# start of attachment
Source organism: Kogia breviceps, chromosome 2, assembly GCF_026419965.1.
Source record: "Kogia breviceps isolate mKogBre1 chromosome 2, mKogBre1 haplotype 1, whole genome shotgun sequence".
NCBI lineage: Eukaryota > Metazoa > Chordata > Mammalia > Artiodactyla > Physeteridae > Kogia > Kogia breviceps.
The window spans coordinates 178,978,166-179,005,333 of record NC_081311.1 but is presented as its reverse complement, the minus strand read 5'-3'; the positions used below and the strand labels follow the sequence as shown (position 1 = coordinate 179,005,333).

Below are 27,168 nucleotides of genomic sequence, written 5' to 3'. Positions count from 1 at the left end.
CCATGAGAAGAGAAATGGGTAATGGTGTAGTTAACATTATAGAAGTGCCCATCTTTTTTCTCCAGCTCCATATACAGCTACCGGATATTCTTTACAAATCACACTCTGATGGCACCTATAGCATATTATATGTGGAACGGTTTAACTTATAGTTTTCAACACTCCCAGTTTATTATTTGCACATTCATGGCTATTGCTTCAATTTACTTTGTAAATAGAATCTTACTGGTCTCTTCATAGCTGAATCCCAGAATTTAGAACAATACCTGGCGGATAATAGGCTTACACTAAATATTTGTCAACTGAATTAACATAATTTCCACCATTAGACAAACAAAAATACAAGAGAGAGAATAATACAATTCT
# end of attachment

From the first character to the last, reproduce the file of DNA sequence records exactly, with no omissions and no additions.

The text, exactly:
Source organism: Kogia breviceps, chromosome 2, assembly GCF_026419965.1.
Source record: "Kogia breviceps isolate mKogBre1 chromosome 2, mKogBre1 haplotype 1, whole genome shotgun sequence".
NCBI lineage: Eukaryota > Metazoa > Chordata > Mammalia > Artiodactyla > Physeteridae > Kogia > Kogia breviceps.
The window spans coordinates 178,978,166-179,005,333 of record NC_081311.1 but is presented as its reverse complement, the minus strand read 5'-3'; the positions used below and the strand labels follow the sequence as shown (position 1 = coordinate 179,005,333).

Below are 27,168 nucleotides of genomic sequence, written 5' to 3'. Positions count from 1 at the left end.
CCATGAGAAGAGAAATGGGTAATGGTGTAGTTAACATTATAGAAGTGCCCATCTTTTTTCTCCAGCTCCATATACAGCTACCGGATATTCTTTACAAATCACACTCTGATGGCACCTATAGCATATTATATGTGGAACGGTTTAACTTATAGTTTTCAACACTCCCAGTTTATTATTTGCACATTCATGGCTATTGCTTCAATTTACTTTGTAAATAGAATCTTACTGGTCTCTTCATAGCTGAATCCCAGAATTTAGAACAATACCTGGCGGATAATAGGCTTACACTAAATATTTGTCAACTGAATTAACATAATTTCCACCATTAGACAAACAAAAATACAAGAGAGAGAATAATACAATTCT